- I think it should be split too. I do like the movie (one of the few it seems sometimes), but unless a movie follows the book word for word, their articles should be separate. --Gero 22:40, 24 September 2006 (UTC)
- Agree IanOsgood
Since there is now an Infobox for the article, I removed the "Infobox Needed" thingy from the Discussion page.--Raguleader 03:11, 19 September 2006 (UTC)
First published in which magazine?
I remember reading The Postman and Cyclops when they first appeared in either Isaac Asimov's Science Fiction Magazine or Analog - but I can't remember which one (I subscribed to both at that time). Could someone fill in the missing detail? --Davecampbell 22:56, 17 January 2007 (UTC)
Parallels with Lucifer's Hammer?
In Lucifer's Hammer, also dealing with a post-apocalyptic world, the character of Harry the Postman seems to have some interesting parallels with the title character of this book. Is this just a coincidence, or was Harry somehow the inspiration for The Postman? Farnsworth1968 15:06, 20 July 2007 (UTC)
- Could be, but they're by different authors. Larry Niven and Jerry Pournelle wrote Lucifer's Hammer and David Brin wrote The Postman. But still, it might. You'd have to ask Brin, I guess.--Pittsburghmuggle 06:25, 14 September 2007 (UTC)
--- I have read Postman several times. It is one of my all time favorites. I have always felt that the skeleton who Gordon encounters in the abandoned mail truck and whose uniform he appropriates was probably homage to the character of Harry in Lucifer's hammer. Compare Gordon's musings about the likely personality and circumstances of the man in the truck to the actual character of Harry as depicted in LH. And, if any here have contact with David Brin, by all means inquire. —Preceding unsigned comment added by 18.104.22.168 (talk) 07:41, 29 September 2007 (UTC)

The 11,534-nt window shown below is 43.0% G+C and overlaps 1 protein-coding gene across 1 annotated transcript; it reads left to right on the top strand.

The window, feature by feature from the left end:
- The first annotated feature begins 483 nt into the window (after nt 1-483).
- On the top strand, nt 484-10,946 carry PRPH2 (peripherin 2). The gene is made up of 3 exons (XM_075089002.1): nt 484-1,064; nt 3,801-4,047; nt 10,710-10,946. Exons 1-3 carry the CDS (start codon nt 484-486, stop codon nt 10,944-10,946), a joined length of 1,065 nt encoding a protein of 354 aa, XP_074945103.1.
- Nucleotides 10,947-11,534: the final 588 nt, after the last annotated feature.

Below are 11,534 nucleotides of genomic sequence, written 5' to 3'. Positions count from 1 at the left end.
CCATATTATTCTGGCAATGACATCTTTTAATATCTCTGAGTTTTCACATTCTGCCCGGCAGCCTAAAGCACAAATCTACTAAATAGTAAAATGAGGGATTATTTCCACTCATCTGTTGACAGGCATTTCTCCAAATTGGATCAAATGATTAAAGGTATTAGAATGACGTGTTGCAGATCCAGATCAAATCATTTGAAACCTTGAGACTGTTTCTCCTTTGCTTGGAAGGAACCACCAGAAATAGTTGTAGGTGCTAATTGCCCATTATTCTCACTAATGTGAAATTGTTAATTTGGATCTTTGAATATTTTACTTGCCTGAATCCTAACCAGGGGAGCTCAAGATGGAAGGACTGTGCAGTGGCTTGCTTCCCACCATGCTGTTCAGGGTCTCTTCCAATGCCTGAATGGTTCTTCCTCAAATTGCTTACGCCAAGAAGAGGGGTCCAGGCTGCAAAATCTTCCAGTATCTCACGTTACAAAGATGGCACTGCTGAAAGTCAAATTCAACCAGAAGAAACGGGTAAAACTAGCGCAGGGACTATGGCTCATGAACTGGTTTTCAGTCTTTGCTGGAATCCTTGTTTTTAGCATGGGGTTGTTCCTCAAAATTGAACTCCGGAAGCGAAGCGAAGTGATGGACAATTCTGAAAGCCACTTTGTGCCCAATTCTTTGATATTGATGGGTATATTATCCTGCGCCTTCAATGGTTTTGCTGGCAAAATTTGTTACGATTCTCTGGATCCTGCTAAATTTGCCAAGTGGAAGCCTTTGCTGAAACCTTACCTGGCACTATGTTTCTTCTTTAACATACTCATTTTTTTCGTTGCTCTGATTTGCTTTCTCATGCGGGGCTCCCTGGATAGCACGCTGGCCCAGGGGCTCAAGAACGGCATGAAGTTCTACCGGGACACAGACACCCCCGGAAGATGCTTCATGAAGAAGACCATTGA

I just got thru reading this book. It may well be added to the very short list of best books I've ever read. The pages authors make no mention of the neohippy character. Odd, especially since he is the calvary (saves the day) @ climax of the book (btw: I started the book and had already decided to finish the book before it was adopted to film).Thaddeus Slamp (talk) 21:57, 8 January 2008 (UTC)
Citation at introduction
I found a matching citation a sentence in the introduction:
"It has been stated that the impetus for the novel was as a statement against the survivalist movements in the western United States in the early 1980s."
It is from David Brin himself on his homepage, at: http://davidbrin.com/postmanmovie.htm , 6th paragraph:
"The Postman was written as an answer to all those post-apocalyptic books and films that seem to revel in the idea of civilization's fall.".
Alas, I'm lacking the skills for adding a reference. Could someone else change that, please? :) -- Omones (talk) 21:54, 20 November 2009 (UTC)